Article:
Surasa and Naga Mata are alternative names for Snake Mother (Mother Goddess in the form of a cobra).

Hindu Snake Festivals

Nag Panchami is a snake festival celebrated once a year by the Hindus (in the summer). The following five Nagas are worshipped on this auspicious day: Ananta, Vasuki, Taxak, Karkotaka, and Pingala. However, the Hindus may choose other Naga deities in place of the above ones in accordance with their local traditions (for example, Manasa appears among the Nagas worshipped on Nag Panchami).

Naga Chaturthi Osha is a fasting observed by women in Orissa (a state in India) on the 14th day of the bright fortnight of Kartik (September-October).

Other Nagas

The term Nagas also refers to a historical warrior caste of India and some scholars say that this caste used cobra hoods as part of their attire.

Gogaji is a folk deity of Rajasthan (India). He is a warrior-hero of the region venerated as snake god.

Iggutappa, god of snakes, is an incarnation of Lord Subramani (Lord Murugan-Skanda, the younger son of Lord Shiva).

Kaliya was a poisonous and angry Naga living in the Yamuna River.

Ketu is the body of Rahu; they form a head and a tail of one Naga.

Naagarajavu (god of snakes) is adored in Chenkara, a small village in Alappuzha, India.

Nagaraja is a combination of two Sanskrit words – Naga (cobra) and Raja (king). A few great Nagas are Nagarajas – for example, Vasuki, Takshak, and Ananta. The term Nagaraja also refers collectively to all these three snake gods.

Naka tampiran is a common snake deity in many south Indian villages.

Sri Kalahasti represents the three staunch devotees of Lord Shiva: the Spider, the Serpent, and the Elephant.

Asvasena Naga was the son of Takshaka; he lived in the Khandava Forest (an ancient forest mentioned in the epic Mahabharata).

Naginis (female Nagas)

Kadru was the Hindu ancestral Mother of snakes who had a sister Vinata. She is also called the one-eyed goddess like Manasa. She is Sarpamatar, or “Mother of Serpents.” Both Kadru and Manasa have sisters and both also have the name “one-eyed goddess” (see Manasa bellow to learn why the term “one-eyed” is used for this deity).

Manasa, also known as Padmavati (the one that possesses the lotus) or Vishahara (the destroyer of poison), is Hindu Queen of the underworld (analogical to Greek goddess Persephone). She is the sister of Vasuki. Manasa is called the “one-eyed” goddess because Parvati burned one of Her eyes. The reason for doing this was that Parvati was jealous of Manasa.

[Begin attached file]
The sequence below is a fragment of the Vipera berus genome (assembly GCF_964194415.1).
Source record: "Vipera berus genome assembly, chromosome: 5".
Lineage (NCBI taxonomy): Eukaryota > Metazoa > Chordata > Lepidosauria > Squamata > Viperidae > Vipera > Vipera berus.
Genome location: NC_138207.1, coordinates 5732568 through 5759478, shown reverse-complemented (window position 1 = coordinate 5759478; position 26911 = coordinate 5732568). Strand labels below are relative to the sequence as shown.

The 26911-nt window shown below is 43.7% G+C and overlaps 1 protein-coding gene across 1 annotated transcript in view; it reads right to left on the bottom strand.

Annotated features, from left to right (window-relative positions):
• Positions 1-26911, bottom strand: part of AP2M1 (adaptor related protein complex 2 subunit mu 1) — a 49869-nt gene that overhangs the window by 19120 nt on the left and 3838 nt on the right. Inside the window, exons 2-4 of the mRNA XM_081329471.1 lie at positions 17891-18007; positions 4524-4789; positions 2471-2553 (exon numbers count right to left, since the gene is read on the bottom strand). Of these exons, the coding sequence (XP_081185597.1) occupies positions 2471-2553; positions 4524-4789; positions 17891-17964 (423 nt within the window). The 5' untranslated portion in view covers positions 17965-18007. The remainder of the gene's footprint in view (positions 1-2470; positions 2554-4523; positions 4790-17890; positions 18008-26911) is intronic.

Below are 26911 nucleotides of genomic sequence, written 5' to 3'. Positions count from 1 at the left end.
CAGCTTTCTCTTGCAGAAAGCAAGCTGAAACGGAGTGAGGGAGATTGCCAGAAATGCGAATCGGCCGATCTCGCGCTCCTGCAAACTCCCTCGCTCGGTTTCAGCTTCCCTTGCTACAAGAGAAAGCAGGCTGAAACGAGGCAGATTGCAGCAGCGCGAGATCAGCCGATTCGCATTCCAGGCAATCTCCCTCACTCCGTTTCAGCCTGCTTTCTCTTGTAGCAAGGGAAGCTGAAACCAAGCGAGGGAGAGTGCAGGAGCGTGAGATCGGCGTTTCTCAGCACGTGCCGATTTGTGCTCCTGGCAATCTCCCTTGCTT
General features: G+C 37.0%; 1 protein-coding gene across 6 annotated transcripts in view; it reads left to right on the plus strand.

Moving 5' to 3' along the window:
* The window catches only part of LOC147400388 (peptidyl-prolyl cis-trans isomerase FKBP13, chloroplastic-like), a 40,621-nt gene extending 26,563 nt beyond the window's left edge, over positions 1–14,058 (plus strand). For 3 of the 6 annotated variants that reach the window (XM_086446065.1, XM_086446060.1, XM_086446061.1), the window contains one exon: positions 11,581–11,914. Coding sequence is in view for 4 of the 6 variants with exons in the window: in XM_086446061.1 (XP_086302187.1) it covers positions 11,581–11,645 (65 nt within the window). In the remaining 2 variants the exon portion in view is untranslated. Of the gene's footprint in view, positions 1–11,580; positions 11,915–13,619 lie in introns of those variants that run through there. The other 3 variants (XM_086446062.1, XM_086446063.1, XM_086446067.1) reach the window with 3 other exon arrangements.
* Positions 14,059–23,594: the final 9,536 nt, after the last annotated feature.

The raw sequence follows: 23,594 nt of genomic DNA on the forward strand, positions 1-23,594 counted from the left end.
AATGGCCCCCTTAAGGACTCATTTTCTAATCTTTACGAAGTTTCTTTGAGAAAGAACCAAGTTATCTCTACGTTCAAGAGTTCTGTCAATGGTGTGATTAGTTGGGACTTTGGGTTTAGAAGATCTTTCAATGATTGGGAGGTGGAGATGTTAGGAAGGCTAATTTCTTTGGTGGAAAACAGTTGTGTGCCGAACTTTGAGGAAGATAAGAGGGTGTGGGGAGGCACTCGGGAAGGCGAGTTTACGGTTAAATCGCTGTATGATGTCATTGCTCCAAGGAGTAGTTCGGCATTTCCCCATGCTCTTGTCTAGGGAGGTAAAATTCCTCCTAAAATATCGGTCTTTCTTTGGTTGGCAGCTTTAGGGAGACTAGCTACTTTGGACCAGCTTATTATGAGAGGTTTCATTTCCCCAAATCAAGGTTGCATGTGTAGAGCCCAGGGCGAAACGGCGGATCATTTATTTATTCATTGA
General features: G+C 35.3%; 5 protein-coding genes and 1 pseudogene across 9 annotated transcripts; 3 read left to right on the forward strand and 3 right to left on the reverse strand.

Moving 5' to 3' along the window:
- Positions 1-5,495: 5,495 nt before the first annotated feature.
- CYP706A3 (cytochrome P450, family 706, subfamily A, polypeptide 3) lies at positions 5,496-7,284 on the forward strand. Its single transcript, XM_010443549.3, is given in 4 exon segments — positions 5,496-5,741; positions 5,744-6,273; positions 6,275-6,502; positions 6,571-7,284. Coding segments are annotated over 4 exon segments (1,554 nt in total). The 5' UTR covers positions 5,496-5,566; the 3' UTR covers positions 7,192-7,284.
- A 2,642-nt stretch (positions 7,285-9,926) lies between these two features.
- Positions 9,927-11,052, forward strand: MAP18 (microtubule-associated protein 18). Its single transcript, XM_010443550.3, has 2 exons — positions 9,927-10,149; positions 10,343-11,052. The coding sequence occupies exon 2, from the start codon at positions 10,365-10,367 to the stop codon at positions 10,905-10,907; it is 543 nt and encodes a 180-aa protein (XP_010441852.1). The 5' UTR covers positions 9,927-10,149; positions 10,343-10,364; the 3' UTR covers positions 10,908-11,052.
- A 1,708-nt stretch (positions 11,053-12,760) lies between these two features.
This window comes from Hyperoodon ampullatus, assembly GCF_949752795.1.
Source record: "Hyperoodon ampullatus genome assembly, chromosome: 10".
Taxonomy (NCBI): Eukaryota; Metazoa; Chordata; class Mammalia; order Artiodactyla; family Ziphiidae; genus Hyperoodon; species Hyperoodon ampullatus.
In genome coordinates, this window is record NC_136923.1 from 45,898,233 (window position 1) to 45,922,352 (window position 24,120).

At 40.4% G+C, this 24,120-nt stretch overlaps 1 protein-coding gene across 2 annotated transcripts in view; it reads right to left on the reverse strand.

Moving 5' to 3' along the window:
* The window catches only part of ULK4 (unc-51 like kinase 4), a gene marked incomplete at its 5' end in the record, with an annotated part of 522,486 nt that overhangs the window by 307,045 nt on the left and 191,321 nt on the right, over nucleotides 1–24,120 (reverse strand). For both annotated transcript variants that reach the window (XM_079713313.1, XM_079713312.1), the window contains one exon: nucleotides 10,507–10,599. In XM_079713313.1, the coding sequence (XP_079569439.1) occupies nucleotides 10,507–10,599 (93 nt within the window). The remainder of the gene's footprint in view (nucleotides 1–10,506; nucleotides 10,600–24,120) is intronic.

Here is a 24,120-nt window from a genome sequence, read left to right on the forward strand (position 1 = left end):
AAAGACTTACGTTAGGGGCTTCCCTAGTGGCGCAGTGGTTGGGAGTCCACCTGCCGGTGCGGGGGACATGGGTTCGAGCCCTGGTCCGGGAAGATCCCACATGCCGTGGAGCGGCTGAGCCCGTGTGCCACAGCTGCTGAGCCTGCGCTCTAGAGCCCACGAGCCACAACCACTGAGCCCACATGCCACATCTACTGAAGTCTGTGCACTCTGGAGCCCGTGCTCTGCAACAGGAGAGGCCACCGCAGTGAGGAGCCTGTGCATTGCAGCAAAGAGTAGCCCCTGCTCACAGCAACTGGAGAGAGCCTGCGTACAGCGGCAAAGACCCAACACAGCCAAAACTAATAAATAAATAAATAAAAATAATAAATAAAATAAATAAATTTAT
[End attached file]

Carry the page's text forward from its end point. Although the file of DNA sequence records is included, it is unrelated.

Neta Devi is the Manasa Devi’s sister.

More information about the picture on the right is here.

Ulupi, Naga princess, was the Arjuna’s wife; they had a son Iravat.

Pearls of Nagas

Naga Mani is a term used for “cobra pearls”; they appear in many colors and have also references within sacred Hindu texts. Some of them, especially in the night, radiate a magic effulgence.

Snakes in mythologies outside India

Snakes were regularly regarded as guardians of the underworld, the messengers between the upper and lower worlds. The Gorgons in the Greek mythology were snake-women whose gaze would turn flesh into stone; the most famous of them was Medusa (with snakes in place of her hair).


Ayida-Weddo is a Haitian rainbow snake goddess.

Gukumatz (Kiche Maya) is a feathered snake god and creator.

Kukulkan (“Feathered Serpent”) is the name of an important South American snake deity. The depiction of a feathered serpent divinity is present in other cultures of Mesoamerica. Kukulkan is closely related to Gukumatz of the Kiche Maya and to Quetzalcoatl of the Aztecs.

Zombi is the name of a snake deity in some cults of West African Vodun and Haitian Voodoo.


Mizuchi is a Japanese serpent-like creature.

Yato-no-kami are snake deities in the Japanese folklore.


Bashe is a python-like Chinese mythological giant snake that ate elephants.

Gong Gong is a Chinese water god (a sea monster) that resembles a serpent or dragon.

White Snake is a serpent referred to in an old Chinese legend.

Xiangliu is a nine-headed snake monster in the Chinese mythology.

Zhulong is a giant red draconic solar deity in the Chinese mythology. It had a human face and a snake body.